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Film and TV - page 28

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Film and TV

FILM: The truth will set you free?

In The Last Kiss, a Hollywood remake of the 2001 Gabriele Mauccino film L'Ultimo Baccio, Zach Braff finds himself almost-30 and on the verge, looking dazedly around in the suspended moment before he walks quietly into baby-and-coupledom for the rest of his life.
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Film and TV

TVMcGill shines a spotlight on student films

With online video clips already a welcome distraction at the library, it's hardly surprising that the Fokus Film Festival's popularity has expanded exponentially in the past four years. The festival, hosted by TVMcGill, showcases the works of film-savvy, creative McGill students and awards prizes to the best films in each category.
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Film and TV

Newest Sparks adaptation fails to ignite

Starring Miley Cyrus, Greg Kinnear, and Liam Hemsworth, The Last Song is a too heavy on subplots and a too light on actual content. The casting directors unearthed some hidden gems in supporting actors Bobby Coleman and Carly Chaikin. Coleman plays Cyrus' younger brother and warmed my cold black heart in ways that only a small child can, especially when sharing the screen with his terminally ill father (Kinnear).
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Film and TV

The Runaways is more gritty than girly

The Runaways, directed by Floria Sigismondi, is based on the story of the all-girl punk-rock group of the same name, formed in 1975 and headed by Joan Jett (played by Kristen Stewart) and Cherie Currie (Dakota Fanning). The opening scene is a close-up of Cherie's first drop of hot menstrual blood hitting the even hotter Los Angeles pavement, in a strange way marking both her territory and her entrance into womanhood.
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Dead wives and daydreams test Leo’s sanity in Shutter Island

Shutter Island, Martin Scorsese's new psychological thriller, has dominated the box office since its release on February 19. Grossing a mean $40.2 million, it also marks the illustrious director's most successful opening weekend to date. Though not on par with his best films, Shutter Island reflects Scorsese's genius simply by being meticulously put together, well-cast, and generally captivating - a feat that many films currently in theatres have failed to achieve.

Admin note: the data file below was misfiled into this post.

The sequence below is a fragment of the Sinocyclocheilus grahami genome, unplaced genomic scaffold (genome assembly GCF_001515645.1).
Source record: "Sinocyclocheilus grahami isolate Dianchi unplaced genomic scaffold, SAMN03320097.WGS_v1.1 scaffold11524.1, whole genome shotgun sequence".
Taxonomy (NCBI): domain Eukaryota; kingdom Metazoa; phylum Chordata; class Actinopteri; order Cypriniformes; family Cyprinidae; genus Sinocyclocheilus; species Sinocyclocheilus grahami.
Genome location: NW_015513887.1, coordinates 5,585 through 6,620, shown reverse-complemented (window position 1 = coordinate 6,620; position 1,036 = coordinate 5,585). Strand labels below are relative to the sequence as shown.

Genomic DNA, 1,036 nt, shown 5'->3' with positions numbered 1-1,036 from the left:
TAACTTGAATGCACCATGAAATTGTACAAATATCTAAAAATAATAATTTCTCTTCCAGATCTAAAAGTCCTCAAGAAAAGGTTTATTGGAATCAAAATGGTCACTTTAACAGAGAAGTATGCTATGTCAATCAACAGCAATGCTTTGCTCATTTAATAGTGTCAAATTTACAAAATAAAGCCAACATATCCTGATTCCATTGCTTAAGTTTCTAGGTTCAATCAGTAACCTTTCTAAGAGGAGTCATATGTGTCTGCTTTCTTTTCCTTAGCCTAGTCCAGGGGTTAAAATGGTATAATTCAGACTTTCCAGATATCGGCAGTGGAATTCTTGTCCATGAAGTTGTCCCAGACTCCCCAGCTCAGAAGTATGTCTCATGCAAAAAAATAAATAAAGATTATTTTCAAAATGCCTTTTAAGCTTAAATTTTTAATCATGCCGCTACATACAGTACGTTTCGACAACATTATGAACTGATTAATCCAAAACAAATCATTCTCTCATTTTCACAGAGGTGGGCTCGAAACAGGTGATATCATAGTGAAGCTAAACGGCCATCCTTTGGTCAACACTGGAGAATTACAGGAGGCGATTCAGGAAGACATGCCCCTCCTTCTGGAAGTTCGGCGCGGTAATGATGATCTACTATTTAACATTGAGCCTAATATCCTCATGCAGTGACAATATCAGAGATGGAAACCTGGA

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Film and TV

Cop Out lives up to its title

Kevin Smith's supposed comedy, Cop Out, aims to be a big-budget action movie but falls flat with a potentially talented but ultimately disappointing cast. Combine Smith's lackluster directing efforts with a poor script written by Mark and Robb Cullen and mediocre performances by both Bruce Willis and Tracy Morgan, and you have a two-hour long movie that feels more like four, with only a handful of scenes that are laugh-out-loud-worthy.
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Far from home and close to danger in the Gaza Strip

Rachel, a new documentary from French-Israeli director Simone Bitton, tells the story of Rachel Corrine, an American activist who was killed while attempting to prevent the bulldozing of a Palestinian home in 2003. To this day Israel denies responsibility for her death, claiming the bulldozer operator's line of sight was obstructed by the mound of dirt that crushed her.
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Horror flop The Wolfman begs for a silver bullet

In cinema, there's always a fine line between the supernatural and the ridiculous, and the best horror films flirt with this boundary without crossing it. Unfortunately, director Joe Johnston's The Wolfman was less than tactful in his approach to the werewolf genre, and the film ends up resembling more of a farce than a truly scary movie.
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